Following the US decision to withdraw from Afghanistan, this country is entering a new phase of its political changes and challenges. These changes and challenges can be categorized at two different levels: national and international. At the national level, the country is in witness of rapid advances of Taliban with violent and cruel approaches that resulted in uncountable displacements, waves of migrations, people’s movements, and so forth. At the international level, it seems that the regional and international players have just commenced re-evaluating their assumptions, priorities, and strategies about Afghanistan. In the latest cases, the US and Iran showed their new position about Afghanistan. Last night, President Joe bidden has once again stressed withdrawing from Afghanistan. In spite of opposition to his decision inside and outside of the US, he reaffirmed to withdraw all his troops from Afghanistan by 9/11 while promising to continue assisting the government and people of Afghanistan.
In the contrast, the Iranian politicians have taken a more friendly tone to the Taliban’s deeds and advances hosting the Taliban delegation and saying they were proud of being beside their Afghan brothers against foreign occupants. in addition, Unlike usual expectations from Iran about its Shia crescent strategy, earlier one of the Iranian politicians in the clubhouse had also said the Taliban’s behavior has changed and they are advancing in Afghanistan under the framework of law of war while the Taliban never desisted from the killing of armed and civilians and ignition of the homes and properties yet. In response to an audience’s question that why Iran is leaving alone its Shia fellow in Afghanistan, the same individual had said that the Taliban are not against Shia but against Hazaras while the absolute majority of Shia in Afghanistan is formed by Hazaras. These expressions have confused many Afghans as if those Hazaras who were repeatedly victimized in the west of Kabul were not Shia. These expressions and stances show that the western neighbor of Afghanistan has changed its strategy against the Taliban in the post-US-Afghanistan, especially after recent Taliban Advances.
Other regional countries such as Russia, China, and India have not formally announced their new policies about Afghanistan. Previously, most of these countries including Iran have pursued opportunistic strategies except India that played an effective role in the last two decades in Afghanistan. Therefore, the position and strategy of India seem more determining and more important for the people of Afghanistan. The position of India is important because it is considered one of the close allies and friends of the Afghan government and people. In the last twenty years, India invested billions of Dollars in Afghanistan through implementing big and effective projects such as the construction of parliament and India-Afghanistan Friendship Dam [Salma Dam], Shatoot dam, and so forth. As a result, Afghans have a good memory from India and so believing that friendships between the two countries have been strong, unlimited, and stable and can be mentioned as a good example in the region and also at the world level. More importantly, the new position of India is imperative because there has been a long competition between India and strategic supporters of the Taliban in the region.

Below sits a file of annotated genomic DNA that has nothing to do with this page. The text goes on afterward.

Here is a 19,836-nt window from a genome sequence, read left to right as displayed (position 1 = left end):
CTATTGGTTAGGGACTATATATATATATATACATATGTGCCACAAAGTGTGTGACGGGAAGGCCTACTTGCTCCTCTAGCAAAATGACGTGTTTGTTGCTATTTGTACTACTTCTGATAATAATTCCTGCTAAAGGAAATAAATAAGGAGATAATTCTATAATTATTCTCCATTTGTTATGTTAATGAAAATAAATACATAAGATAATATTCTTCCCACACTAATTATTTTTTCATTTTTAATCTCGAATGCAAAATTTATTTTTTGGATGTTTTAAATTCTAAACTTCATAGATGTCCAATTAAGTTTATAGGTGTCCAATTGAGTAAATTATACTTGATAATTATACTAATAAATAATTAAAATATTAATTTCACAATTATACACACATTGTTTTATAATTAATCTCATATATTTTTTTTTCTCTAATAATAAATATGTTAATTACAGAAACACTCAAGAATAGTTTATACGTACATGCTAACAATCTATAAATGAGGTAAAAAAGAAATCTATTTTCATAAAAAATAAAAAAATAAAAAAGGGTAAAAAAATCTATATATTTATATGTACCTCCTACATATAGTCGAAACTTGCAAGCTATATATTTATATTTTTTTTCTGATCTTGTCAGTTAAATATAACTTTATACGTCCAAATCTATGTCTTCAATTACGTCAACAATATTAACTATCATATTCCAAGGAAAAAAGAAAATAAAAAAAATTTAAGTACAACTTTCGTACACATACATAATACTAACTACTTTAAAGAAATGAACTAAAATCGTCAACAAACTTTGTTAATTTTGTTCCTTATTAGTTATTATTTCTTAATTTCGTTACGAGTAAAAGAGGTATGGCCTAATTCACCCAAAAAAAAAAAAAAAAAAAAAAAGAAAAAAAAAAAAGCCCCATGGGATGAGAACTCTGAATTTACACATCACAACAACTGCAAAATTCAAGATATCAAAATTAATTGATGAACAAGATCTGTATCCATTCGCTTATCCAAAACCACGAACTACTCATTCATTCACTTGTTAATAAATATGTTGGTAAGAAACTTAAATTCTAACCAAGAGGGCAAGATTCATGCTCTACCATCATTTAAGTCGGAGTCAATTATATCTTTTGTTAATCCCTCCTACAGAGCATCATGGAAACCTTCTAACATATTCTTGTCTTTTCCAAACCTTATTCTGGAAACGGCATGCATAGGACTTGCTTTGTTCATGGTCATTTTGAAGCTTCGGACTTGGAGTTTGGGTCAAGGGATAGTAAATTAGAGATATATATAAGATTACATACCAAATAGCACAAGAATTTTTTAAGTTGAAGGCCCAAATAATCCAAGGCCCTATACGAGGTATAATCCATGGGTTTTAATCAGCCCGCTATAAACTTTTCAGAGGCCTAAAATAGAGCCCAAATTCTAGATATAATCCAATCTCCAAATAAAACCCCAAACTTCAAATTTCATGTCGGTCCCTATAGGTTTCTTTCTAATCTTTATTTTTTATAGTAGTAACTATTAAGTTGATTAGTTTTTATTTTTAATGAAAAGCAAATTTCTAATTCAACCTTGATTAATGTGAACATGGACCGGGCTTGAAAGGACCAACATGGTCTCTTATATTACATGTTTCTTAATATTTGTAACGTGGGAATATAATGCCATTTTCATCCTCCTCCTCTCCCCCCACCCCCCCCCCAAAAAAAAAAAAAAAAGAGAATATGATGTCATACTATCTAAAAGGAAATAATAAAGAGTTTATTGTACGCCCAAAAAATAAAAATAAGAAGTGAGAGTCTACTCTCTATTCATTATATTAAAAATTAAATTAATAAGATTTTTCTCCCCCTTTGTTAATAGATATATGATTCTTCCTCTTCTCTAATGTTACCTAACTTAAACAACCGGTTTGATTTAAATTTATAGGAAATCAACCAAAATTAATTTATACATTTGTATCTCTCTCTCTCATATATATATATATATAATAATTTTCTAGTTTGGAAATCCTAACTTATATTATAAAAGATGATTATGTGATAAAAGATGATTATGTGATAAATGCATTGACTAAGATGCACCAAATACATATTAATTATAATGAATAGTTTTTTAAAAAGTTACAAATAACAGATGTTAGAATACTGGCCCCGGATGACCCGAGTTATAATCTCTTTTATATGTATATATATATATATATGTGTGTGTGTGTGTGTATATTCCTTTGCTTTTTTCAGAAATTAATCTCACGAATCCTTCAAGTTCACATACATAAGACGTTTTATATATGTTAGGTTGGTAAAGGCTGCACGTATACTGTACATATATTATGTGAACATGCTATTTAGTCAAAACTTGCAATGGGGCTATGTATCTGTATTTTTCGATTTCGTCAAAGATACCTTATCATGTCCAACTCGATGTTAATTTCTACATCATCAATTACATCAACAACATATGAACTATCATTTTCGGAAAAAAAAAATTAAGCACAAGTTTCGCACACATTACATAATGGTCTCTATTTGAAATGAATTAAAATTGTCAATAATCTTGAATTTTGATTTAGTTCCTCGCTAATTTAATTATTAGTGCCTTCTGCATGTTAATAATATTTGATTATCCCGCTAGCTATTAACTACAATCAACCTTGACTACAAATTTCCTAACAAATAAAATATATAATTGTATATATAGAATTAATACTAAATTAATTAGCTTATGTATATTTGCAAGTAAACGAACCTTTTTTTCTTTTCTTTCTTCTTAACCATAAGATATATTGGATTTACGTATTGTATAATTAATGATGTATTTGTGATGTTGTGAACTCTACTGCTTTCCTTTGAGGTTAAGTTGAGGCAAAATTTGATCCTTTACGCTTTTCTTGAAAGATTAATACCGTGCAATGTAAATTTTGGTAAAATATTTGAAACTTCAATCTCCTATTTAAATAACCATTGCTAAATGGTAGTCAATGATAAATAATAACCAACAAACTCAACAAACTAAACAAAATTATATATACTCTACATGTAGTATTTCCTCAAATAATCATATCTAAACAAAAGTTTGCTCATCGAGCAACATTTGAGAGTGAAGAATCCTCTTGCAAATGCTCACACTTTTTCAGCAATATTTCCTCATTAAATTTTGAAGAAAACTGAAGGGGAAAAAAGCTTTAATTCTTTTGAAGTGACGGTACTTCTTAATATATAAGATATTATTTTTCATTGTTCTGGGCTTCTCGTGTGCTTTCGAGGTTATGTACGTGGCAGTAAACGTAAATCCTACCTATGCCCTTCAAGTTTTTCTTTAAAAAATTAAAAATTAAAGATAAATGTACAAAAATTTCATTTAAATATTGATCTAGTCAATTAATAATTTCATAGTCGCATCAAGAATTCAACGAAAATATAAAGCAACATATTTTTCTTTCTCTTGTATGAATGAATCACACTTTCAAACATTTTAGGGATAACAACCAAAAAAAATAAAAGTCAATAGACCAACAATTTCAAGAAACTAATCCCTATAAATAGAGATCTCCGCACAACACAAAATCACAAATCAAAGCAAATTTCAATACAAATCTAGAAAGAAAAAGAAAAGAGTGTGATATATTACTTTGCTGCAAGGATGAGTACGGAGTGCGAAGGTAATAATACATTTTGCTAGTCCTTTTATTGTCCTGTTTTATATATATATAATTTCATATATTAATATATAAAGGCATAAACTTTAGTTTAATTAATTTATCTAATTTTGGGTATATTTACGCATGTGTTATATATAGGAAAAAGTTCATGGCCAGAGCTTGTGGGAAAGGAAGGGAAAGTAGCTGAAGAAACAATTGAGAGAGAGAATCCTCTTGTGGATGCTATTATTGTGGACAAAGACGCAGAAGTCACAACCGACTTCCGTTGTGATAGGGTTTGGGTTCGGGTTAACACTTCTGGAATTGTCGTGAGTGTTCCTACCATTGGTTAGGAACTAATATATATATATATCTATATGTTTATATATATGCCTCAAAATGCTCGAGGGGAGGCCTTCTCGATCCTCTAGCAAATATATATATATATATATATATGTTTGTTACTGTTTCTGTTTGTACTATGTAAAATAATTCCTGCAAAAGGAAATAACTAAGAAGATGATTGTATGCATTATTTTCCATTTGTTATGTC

Given the high position of India in the past, now the main question is what would be the new strategy of India about post-US Afghanistan? Some local analysts believe that India is faced with a dilemma whether to preserve its two-decades-old investment in a democratic order in Afghanistan or to join the chorus of those who see the future in the Taliban’s victory? So, it seems that the New Delhi has to make a tough decision because each type of policies has serious implications for India with associated risk costs and benefits. Pursuing its old policy would compel Delhi to leave its safe corner that allowed India to have a comfortable developmental partnership with the Afghan State. The ideal condition for India would be a political settlement in which the Taliban become a non-violent political stakeholder in a democratic constitutional order. The South Asian pillar of such a settlement can be best described by former Prime Minister of India when he had said that ‘Breakfast in Kabul, lunch in Lahore and Dinner in Delhi’. In such a perspective, only the UN can play a leading role, including in filling the emerging security vacuum by deploying its peacekeeping mission for Afghanistan. A UN peacekeeping mission in Afghanistan can bring together Pakistan and India in preventing the country’s slide toward anarchy and State breakdown.
The next options for India are to follow the same opportunistic policies as other regional countries or entirely abandon Afghanistan; an option similar to the Tibet situation when in December 1962, New Delhi closed its consulate general in Lhasa, in the aftermath of its war with China. This seems carrying great weight when we combined it with Indian actions that India has already shut some of its in Afghanistan. This strategy is probably because there is no area of sympathy between the Islamic Emirate of Taliban and India in case of its domination on the country. However, reaching this dream would not be an easy job for the Taliban. The Taliban will not only face diverse alliances of resistance because of its monopolistic policies but also because of it medieval ideology which in contrast to the soul of modern era. Therefore, the best option for all stakeholders is to follow a comprehensive and win-win strategy to end the conflicts from Afghanistan and also from the interconnected region.